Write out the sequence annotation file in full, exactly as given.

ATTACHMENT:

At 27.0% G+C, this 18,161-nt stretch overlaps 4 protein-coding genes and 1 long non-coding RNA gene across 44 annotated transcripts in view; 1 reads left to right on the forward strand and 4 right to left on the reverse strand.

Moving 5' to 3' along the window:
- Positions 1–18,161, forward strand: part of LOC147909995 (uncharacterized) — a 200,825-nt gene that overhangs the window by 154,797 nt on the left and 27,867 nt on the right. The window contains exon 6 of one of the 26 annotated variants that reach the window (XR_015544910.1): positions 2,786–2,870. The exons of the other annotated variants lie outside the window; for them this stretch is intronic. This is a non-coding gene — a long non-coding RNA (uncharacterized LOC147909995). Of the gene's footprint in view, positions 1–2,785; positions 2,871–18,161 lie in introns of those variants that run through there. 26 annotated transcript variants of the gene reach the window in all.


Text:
At 27.0% G+C, this 18,161-nt stretch overlaps 4 protein-coding genes and 1 long non-coding RNA gene across 44 annotated transcripts in view; 1 reads left to right on the forward strand and 4 right to left on the reverse strand.

Moving 5' to 3' along the window:
- Positions 1–18,161, forward strand: part of LOC147909995 (uncharacterized) — a 200,825-nt gene that overhangs the window by 154,797 nt on the left and 27,867 nt on the right. The window contains exon 6 of one of the 26 annotated variants that reach the window (XR_015544910.1): positions 2,786–2,870. The exons of the other annotated variants lie outside the window; for them this stretch is intronic. This is a non-coding gene — a long non-coding RNA (uncharacterized LOC147909995). Of the gene's footprint in view, positions 1–2,785; positions 2,871–18,161 lie in introns of those variants that run through there. 26 annotated transcript variants of the gene reach the window in all.